Geri Cole: Hi, I’m Geri Cole and you’re listening to OnWriting. A podcast from the Writer’s Guild of America, East.
In each episode, you’re going to hear from the people behind your favorite films and television series. Talking about their writing process, how they got their project from the page to the screen, and so much more.
Today, I’d like to welcome Zach Baylin, screenwriter of King Richard, now in theaters and VOD.
King Richard is the true story of how Venus and Serena Williams were raised and coached by their parents to be tennis greats. Zach’s original screenplay won the 2022 Black Film Critic Circle Award and is nominated for a Writer’s Guild Award, a BAFTA Award, and an Academy Award.
In our interview, we talk about the films journey from a serendipitous meeting before heading to the US Open, to the script landing in the hands of Will Smith, Zach’s experience collaborating with the Williams family, and the importance of writing every day because even a few lines can feel like a success.
First congratulations on the success of this film. I was watching it and I was like, I know what this is. It’s not going to get me and then it got me. I was like damnit. It got me.
Yes, I have read a bunch about this, but for the sake of the listener, could you talk about this incredible story about how you came to write this film? Because correct me if I’m wrong, this is your first writing credit, not the first thing you’ve written obviously, but first credit.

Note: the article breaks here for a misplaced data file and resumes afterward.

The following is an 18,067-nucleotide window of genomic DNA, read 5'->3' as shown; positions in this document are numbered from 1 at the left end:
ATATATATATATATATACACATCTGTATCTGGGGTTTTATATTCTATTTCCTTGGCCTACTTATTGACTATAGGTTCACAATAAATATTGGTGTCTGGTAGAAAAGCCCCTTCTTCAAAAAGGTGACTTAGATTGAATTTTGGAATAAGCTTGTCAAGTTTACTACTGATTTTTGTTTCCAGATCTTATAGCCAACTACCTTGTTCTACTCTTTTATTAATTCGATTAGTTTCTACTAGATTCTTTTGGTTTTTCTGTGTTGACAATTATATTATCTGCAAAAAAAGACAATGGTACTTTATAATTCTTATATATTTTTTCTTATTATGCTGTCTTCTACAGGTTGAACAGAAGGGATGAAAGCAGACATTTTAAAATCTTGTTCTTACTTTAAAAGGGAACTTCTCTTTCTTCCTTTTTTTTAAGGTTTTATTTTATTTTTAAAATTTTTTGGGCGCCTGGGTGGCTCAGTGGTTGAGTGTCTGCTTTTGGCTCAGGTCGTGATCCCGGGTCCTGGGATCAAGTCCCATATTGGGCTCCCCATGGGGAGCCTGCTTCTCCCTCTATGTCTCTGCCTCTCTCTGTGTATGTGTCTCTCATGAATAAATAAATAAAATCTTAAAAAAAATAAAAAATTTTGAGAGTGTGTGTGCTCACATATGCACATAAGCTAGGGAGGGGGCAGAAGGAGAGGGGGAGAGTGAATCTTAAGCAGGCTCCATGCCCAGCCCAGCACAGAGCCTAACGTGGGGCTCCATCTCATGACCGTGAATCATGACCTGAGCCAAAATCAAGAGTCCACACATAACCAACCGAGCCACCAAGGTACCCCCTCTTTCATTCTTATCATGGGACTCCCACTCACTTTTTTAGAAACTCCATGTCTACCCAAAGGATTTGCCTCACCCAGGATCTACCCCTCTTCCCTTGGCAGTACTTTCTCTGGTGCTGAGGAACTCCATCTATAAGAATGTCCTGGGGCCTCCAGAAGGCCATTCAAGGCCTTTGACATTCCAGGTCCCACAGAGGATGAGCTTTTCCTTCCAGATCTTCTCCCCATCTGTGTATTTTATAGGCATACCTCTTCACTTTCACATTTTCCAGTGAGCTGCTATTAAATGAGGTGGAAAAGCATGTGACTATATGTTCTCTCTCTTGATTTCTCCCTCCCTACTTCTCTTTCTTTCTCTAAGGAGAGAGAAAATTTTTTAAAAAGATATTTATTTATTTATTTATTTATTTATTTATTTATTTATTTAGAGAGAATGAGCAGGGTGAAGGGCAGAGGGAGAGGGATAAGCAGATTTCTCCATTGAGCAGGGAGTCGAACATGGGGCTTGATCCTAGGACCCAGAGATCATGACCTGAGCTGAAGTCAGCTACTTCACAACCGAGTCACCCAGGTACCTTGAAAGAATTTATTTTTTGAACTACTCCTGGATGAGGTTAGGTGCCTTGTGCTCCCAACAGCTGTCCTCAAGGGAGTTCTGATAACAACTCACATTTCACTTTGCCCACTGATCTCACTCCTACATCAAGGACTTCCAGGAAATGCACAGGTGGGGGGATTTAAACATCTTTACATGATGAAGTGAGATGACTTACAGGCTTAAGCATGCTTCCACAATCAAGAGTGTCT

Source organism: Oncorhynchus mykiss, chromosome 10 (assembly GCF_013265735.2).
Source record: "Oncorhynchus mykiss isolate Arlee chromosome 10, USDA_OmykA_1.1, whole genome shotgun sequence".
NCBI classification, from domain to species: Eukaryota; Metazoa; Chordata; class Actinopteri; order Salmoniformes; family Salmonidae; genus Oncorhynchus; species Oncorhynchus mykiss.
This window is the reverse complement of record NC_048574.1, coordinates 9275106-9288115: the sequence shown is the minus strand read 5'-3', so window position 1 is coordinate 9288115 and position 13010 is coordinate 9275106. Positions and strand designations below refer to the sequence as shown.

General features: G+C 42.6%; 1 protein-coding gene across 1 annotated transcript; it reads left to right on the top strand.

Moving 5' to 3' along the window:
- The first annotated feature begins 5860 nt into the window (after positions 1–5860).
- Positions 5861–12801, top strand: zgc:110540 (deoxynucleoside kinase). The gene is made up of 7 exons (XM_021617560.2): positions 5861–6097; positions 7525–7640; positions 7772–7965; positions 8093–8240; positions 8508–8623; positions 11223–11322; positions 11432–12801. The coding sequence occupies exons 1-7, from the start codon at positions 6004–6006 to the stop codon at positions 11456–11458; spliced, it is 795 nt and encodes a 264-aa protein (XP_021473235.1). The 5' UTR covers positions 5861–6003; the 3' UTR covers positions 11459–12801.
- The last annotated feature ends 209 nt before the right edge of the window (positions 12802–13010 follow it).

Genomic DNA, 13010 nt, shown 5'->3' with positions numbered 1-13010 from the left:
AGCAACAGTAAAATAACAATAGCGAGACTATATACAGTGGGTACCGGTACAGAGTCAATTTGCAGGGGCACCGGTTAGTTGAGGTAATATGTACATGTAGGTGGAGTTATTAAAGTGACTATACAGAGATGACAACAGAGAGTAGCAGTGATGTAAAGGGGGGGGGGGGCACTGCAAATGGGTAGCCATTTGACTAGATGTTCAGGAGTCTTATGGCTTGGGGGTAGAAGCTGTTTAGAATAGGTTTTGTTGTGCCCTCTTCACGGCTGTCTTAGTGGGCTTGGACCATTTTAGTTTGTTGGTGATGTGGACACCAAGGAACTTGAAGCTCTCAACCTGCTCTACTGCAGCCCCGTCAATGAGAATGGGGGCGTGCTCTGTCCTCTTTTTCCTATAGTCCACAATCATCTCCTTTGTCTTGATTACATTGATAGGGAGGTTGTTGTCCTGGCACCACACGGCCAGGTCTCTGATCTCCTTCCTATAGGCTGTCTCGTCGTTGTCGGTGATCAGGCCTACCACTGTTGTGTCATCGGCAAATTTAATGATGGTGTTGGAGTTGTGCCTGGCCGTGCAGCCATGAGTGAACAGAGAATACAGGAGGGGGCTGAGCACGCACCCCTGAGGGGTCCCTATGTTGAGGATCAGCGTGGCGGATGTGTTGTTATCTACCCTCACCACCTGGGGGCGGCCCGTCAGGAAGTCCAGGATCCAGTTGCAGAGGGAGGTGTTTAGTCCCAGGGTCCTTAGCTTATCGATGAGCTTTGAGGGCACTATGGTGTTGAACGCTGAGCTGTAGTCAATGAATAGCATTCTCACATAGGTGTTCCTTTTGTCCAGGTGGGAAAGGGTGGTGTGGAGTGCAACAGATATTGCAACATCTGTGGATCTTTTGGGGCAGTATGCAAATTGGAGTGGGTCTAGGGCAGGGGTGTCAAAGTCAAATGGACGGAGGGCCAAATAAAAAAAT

Zach Baylin: Yeah. Yeah. This is my first produced credit and I got involved with it really through a general meeting that I took in New York. I was living in New York at the time. I’d sold a TV show a couple years before that was centered in the world of tennis. I had some background. I’ve done some research into that world and I was a big tennis fan.
It was really a very sort of circuitous route that I met this producer named Tim White on a general, we were meeting about a different project. Before I left the meeting, I mentioned to him that I was headed to the US Open just to go watch as a spectator. Tim was a huge tennis player growing up and he essentially said like, “If you like tennis, give five more minutes because I have another movie that I’ve been trying to make for a long time and I haven’t figured it out really.”